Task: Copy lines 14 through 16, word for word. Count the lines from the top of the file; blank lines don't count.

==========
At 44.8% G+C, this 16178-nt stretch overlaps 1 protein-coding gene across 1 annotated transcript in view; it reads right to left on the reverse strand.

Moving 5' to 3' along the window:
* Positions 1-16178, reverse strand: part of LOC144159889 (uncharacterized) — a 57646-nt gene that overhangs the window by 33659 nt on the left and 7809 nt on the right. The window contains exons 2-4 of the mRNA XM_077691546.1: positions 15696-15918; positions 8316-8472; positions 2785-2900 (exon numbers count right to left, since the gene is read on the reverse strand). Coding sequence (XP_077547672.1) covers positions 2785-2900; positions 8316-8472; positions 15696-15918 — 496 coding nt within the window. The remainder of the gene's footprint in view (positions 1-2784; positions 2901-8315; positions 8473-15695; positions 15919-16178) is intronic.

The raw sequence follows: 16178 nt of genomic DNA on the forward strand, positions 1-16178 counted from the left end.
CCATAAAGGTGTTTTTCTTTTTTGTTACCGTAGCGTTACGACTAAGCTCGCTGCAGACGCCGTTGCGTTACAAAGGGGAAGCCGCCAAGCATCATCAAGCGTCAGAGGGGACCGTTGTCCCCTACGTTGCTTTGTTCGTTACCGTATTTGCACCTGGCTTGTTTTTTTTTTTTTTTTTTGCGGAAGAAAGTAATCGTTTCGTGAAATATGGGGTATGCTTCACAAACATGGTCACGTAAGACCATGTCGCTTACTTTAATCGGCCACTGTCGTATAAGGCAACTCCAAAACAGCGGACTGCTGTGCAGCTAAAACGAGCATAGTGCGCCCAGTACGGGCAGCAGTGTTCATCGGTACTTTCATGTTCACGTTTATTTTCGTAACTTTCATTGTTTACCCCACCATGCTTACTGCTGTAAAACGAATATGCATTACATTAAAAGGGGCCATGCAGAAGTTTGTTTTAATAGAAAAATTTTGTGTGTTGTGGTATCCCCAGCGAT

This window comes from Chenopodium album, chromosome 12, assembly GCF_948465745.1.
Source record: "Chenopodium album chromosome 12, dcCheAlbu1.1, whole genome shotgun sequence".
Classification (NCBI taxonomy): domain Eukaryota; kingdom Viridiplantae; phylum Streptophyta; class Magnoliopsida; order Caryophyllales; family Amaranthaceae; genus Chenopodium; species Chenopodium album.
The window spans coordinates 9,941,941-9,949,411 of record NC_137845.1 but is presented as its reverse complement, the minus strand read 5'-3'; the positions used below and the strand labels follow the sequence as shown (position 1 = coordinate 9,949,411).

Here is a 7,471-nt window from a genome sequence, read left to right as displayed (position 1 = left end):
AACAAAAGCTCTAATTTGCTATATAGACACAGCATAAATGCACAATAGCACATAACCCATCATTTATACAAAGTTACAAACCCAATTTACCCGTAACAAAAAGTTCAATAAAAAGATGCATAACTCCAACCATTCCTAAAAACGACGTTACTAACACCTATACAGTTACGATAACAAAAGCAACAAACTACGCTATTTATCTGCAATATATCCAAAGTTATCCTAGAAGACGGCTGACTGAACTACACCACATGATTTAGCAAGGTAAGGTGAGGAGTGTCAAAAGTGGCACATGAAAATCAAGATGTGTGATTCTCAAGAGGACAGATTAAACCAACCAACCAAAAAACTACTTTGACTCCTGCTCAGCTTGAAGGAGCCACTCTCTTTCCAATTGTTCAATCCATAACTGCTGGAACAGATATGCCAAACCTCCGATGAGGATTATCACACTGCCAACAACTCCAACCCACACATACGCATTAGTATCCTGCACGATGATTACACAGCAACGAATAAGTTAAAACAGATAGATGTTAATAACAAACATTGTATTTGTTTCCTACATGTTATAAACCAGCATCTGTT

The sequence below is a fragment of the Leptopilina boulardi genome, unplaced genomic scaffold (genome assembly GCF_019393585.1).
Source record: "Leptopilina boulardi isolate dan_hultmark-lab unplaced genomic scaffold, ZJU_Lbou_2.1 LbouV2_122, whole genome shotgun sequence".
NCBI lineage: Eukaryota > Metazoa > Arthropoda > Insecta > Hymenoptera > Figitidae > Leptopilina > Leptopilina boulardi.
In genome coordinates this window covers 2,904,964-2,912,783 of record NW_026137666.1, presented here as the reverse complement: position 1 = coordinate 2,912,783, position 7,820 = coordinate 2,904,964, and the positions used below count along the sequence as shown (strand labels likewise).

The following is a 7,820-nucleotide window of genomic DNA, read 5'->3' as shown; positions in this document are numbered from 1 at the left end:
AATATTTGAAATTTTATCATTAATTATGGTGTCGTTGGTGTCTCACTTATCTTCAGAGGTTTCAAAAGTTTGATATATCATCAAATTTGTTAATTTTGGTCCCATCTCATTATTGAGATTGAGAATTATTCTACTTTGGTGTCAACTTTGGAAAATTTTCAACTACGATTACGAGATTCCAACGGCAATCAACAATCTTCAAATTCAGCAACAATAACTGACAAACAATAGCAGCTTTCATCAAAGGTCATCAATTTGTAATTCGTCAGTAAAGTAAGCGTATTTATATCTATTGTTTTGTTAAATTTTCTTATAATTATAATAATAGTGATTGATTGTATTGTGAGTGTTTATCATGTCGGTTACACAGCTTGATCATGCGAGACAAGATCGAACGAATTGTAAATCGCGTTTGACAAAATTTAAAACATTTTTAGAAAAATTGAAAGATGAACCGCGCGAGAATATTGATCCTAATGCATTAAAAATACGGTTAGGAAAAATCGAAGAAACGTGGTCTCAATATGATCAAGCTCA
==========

NCBI lineage: Eukaryota > Metazoa > Arthropoda > Insecta > Hymenoptera > Figitidae > Leptopilina > Leptopilina boulardi.
In genome coordinates this window covers 2,904,964-2,912,783 of record NW_026137666.1, presented here as the reverse complement: position 1 = coordinate 2,912,783, position 7,820 = coordinate 2,904,964, and the positions used below count along the sequence as shown (strand labels likewise).

The following is a 7,820-nucleotide window of genomic DNA, read 5'->3' as shown; positions in this document are numbered from 1 at the left end: